Last night marked the 4th straight loss for the 76ers.  There is no reason to care about the Sixers this year and that’s why the fans should stop going to the games and supporting the team.

nerlens-NoelWhat management is doing is egregious.  Yes I used egregious and I barely know what it means but I know it’s pretty bad.  Management has taken a great basketball city and pooped on it saying that, “we’re preparing for the future”.  This sounds good but as I far as I know, it’s going to be the distant future and management saying, “hey we did it and it’s only 2033” doesn’t cut it.

It’s a cockamamey plan to think that high draft picks result in good players.  Nerlens Noel is 7ft tall and didn’t get a rebound until 2:40 left in the 4th quarter last night (he had 6 steals and 5 asst’s which is the bright side)!  He may turn out to be a star but he could also be a Michael Olowokandi.  This isn’t a fool proof strategy that the Sixers are implementing and there is a fundamental reason why I have doubts, they aren’t building a team, they are getting talent.

Sam HinkieTeams win.  5 players lose.  Spurs are the perfect example and I understand not many teams are the Spurs.  They haven’t had a lottery pick since 1997 winning at least 50 games a season.  Using the Spurs is only a model of what works and there are other ways to do so.  Getting Lebron James on your team helps as well.  Currently the Sixers have no superstar, questionable raw talent, no team chemistry, and a period of too many losses to feel good about.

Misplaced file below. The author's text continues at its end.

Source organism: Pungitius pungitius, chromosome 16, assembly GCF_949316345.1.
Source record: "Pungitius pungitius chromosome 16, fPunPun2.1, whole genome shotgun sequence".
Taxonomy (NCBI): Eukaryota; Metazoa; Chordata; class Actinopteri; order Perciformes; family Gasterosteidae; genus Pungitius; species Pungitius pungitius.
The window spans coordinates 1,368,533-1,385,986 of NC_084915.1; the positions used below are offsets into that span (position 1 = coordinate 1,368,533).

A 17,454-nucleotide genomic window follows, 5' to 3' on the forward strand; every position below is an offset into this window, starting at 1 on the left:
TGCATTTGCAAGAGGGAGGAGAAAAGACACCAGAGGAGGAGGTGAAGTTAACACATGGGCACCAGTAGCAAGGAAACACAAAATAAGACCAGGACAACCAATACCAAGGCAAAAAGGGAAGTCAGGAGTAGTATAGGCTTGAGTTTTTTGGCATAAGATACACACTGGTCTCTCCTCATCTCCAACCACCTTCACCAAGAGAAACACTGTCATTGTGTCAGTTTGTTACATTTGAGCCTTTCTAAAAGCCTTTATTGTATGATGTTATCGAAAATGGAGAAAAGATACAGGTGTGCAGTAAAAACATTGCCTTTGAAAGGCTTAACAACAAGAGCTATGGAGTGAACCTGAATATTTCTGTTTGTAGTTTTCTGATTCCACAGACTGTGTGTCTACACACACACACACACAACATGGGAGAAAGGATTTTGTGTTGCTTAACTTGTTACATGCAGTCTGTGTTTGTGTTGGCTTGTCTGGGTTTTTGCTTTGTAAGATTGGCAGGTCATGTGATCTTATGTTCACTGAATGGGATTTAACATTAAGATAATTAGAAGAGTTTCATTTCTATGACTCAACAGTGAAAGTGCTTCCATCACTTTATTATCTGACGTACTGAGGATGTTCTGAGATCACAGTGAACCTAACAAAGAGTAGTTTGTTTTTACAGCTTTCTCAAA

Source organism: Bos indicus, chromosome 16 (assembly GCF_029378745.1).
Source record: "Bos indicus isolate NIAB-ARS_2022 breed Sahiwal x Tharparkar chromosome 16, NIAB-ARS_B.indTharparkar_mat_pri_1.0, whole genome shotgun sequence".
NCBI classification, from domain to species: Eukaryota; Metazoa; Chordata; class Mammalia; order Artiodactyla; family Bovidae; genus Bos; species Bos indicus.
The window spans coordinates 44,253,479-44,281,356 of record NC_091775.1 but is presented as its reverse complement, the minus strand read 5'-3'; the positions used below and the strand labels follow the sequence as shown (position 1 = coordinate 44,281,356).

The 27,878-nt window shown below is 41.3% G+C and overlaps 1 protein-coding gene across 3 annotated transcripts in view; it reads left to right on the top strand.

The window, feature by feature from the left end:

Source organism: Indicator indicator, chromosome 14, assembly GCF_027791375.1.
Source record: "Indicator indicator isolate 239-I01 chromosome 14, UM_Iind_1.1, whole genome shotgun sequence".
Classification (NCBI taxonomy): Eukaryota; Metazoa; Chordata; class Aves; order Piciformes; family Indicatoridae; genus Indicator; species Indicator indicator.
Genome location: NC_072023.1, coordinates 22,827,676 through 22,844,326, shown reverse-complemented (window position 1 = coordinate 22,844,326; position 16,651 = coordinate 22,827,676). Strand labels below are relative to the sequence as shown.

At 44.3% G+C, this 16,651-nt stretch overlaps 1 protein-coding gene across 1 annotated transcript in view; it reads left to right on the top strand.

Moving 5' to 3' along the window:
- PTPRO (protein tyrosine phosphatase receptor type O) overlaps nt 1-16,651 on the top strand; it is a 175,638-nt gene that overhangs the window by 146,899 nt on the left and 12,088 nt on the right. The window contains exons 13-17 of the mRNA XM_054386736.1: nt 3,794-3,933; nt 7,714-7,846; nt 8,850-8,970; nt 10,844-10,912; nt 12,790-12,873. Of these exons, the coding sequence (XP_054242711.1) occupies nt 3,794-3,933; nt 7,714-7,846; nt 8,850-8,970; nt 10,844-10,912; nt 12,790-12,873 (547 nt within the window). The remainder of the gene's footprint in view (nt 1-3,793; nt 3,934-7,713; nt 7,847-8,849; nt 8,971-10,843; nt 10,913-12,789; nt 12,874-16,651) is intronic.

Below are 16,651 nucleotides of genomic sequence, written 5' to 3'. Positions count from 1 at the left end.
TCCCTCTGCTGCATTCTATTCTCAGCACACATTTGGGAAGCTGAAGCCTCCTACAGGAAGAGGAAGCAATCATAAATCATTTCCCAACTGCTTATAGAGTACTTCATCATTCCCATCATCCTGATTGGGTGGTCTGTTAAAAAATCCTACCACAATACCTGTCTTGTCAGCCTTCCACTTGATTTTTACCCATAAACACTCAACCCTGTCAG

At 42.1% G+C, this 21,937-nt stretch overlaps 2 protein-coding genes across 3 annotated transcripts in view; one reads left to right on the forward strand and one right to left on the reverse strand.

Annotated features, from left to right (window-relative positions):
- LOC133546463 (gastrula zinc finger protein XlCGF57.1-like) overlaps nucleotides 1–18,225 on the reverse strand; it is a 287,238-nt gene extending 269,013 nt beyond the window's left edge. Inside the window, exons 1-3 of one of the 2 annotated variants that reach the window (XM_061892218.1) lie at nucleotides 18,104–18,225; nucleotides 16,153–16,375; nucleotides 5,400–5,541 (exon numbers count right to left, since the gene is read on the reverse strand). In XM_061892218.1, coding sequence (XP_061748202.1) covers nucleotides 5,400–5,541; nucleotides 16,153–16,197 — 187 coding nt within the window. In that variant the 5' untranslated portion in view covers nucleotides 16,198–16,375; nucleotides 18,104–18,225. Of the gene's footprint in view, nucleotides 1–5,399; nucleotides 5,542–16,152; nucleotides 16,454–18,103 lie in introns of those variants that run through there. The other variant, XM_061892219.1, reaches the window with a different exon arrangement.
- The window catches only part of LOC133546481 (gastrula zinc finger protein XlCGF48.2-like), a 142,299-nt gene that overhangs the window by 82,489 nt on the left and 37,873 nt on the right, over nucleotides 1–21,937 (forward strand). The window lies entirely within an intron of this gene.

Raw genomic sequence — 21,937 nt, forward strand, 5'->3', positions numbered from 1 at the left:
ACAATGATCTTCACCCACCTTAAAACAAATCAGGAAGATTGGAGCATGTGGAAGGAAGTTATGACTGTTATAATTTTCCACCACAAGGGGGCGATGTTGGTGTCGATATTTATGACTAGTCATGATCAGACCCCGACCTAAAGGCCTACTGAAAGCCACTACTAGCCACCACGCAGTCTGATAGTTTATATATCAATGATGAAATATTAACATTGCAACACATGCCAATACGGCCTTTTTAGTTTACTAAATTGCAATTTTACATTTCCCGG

Joshua HarrisIf the fans don’t go to a single game, what would the Sixers do?  The Sixers averaged around 14,000 fans last year to home games, way more than I thought.    Total people multiplied by the average ticket price of $30, times 42 games is 17.6 million dollars not including revenue from food and apparel.  Joshua Harris, the Sixers owner, should have to foot a bill for 20 million dollars during this little experiment and see how happy he is at the end of the day.  The fans have had enough with this losing on the weak promise of wins in the future.  I don’t support losing and neither should you.